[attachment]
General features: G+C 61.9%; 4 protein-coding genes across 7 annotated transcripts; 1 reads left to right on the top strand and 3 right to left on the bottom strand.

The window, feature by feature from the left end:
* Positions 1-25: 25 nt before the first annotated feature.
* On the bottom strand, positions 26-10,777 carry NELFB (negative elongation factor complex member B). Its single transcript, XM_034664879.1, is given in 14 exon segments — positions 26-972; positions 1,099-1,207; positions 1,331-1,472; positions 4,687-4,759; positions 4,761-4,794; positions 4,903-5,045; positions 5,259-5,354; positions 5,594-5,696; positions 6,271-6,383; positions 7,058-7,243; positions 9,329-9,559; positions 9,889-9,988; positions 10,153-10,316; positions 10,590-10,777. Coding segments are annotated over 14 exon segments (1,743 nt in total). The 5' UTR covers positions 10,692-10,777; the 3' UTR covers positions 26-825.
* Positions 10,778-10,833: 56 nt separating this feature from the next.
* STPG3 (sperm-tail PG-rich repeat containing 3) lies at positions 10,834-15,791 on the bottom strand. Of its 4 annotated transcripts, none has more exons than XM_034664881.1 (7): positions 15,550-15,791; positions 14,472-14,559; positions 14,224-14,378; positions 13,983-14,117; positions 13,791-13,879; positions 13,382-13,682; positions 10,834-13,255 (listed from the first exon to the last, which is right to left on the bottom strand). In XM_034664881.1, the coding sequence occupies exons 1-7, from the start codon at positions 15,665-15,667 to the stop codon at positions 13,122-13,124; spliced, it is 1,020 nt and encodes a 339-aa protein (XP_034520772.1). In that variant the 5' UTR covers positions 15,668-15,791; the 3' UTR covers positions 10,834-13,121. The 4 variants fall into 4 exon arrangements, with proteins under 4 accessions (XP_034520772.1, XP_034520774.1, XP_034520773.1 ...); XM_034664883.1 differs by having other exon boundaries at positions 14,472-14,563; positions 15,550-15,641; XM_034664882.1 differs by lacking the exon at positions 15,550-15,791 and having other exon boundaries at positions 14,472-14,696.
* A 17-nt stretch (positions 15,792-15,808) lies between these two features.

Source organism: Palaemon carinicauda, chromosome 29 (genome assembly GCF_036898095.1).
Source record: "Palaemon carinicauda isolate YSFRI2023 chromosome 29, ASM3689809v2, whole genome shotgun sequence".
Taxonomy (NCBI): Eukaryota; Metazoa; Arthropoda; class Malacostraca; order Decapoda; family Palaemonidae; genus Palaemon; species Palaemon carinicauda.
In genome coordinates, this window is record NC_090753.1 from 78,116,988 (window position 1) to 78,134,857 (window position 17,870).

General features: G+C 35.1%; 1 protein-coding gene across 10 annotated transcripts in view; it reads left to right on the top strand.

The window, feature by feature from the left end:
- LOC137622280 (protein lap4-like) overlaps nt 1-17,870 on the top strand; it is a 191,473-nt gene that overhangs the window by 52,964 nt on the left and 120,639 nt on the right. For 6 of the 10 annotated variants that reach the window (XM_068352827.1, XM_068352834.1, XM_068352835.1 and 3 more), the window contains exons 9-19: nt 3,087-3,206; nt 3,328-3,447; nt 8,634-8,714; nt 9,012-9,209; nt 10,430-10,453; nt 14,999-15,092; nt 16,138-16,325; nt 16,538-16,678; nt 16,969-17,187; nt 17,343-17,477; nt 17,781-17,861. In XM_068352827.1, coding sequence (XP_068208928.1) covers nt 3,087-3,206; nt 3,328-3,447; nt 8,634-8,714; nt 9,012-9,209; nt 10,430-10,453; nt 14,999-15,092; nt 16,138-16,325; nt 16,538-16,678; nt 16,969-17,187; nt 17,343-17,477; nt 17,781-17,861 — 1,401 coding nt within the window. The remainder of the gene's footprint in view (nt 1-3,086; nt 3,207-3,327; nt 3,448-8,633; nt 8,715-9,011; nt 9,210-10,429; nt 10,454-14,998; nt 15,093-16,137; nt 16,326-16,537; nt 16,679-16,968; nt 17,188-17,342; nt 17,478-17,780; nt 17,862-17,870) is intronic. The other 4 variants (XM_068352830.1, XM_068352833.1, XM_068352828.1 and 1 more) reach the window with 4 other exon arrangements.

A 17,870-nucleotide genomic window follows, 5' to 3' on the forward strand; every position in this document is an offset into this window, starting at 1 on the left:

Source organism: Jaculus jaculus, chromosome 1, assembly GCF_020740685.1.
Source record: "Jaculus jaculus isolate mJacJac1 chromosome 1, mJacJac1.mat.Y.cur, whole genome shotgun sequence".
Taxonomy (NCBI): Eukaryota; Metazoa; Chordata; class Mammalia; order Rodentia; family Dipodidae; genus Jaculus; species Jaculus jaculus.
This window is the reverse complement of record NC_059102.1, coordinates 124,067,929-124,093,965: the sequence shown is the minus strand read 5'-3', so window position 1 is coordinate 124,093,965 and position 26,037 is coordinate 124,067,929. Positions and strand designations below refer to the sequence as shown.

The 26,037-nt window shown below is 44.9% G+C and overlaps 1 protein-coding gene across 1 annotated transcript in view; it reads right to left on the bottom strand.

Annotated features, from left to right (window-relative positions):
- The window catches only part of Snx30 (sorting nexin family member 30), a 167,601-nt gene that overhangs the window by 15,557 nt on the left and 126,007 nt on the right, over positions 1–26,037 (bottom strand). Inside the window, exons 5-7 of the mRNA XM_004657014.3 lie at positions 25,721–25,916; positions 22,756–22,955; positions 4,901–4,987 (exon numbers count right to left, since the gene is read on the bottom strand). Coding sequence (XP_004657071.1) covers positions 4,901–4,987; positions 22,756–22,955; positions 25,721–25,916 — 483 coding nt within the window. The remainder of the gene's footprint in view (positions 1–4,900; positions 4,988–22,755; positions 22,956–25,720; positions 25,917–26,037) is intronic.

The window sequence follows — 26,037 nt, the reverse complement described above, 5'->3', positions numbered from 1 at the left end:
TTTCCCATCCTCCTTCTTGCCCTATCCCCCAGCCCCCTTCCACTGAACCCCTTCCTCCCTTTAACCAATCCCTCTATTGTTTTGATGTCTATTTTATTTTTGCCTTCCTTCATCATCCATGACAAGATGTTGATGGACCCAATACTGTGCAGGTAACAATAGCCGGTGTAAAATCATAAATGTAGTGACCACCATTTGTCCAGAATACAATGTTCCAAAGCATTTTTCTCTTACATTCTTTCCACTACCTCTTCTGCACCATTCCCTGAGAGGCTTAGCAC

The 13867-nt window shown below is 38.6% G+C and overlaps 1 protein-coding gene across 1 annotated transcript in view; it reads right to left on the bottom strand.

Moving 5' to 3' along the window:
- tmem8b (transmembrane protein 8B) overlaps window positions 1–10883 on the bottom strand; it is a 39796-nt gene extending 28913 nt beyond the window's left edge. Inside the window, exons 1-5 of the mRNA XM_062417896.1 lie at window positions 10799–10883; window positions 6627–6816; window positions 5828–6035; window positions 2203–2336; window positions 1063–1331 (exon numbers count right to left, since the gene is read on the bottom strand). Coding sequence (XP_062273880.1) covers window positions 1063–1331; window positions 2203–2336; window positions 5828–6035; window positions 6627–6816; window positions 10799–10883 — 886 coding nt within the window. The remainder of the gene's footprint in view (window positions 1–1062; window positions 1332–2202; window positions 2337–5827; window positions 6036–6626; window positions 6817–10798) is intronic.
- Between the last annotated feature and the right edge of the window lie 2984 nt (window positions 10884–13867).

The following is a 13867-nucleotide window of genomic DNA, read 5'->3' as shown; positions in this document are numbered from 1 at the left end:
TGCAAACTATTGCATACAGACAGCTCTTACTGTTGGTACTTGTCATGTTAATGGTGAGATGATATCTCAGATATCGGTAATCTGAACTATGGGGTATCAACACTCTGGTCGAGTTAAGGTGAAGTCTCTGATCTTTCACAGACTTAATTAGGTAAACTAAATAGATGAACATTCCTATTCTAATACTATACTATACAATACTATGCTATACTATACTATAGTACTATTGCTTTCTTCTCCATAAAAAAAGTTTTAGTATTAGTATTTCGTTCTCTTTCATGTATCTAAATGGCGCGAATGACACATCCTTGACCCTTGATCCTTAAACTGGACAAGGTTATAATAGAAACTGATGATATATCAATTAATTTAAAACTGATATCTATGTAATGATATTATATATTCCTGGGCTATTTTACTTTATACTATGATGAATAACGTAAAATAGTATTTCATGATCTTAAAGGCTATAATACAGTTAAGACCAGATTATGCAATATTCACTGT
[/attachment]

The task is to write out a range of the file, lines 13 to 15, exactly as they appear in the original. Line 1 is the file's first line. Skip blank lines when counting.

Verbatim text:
The window, feature by feature from the left end:
- LOC137622280 (protein lap4-like) overlaps nt 1-17,870 on the top strand; it is a 191,473-nt gene that overhangs the window by 52,964 nt on the left and 120,639 nt on the right. For 6 of the 10 annotated variants that reach the window (XM_068352827.1, XM_068352834.1, XM_068352835.1 and 3 more), the window contains exons 9-19: nt 3,087-3,206; nt 3,328-3,447; nt 8,634-8,714; nt 9,012-9,209; nt 10,430-10,453; nt 14,999-15,092; nt 16,138-16,325; nt 16,538-16,678; nt 16,969-17,187; nt 17,343-17,477; nt 17,781-17,861. In XM_068352827.1, coding sequence (XP_068208928.1) covers nt 3,087-3,206; nt 3,328-3,447; nt 8,634-8,714; nt 9,012-9,209; nt 10,430-10,453; nt 14,999-15,092; nt 16,138-16,325; nt 16,538-16,678; nt 16,969-17,187; nt 17,343-17,477; nt 17,781-17,861 — 1,401 coding nt within the window. The remainder of the gene's footprint in view (nt 1-3,086; nt 3,207-3,327; nt 3,448-8,633; nt 8,715-9,011; nt 9,210-10,429; nt 10,454-14,998; nt 15,093-16,137; nt 16,326-16,537; nt 16,679-16,968; nt 17,188-17,342; nt 17,478-17,780; nt 17,862-17,870) is intronic. The other 4 variants (XM_068352830.1, XM_068352833.1, XM_068352828.1 and 1 more) reach the window with 4 other exon arrangements.

A 17,870-nucleotide genomic window follows, 5' to 3' on the forward strand; every position in this document is an offset into this window, starting at 1 on the left: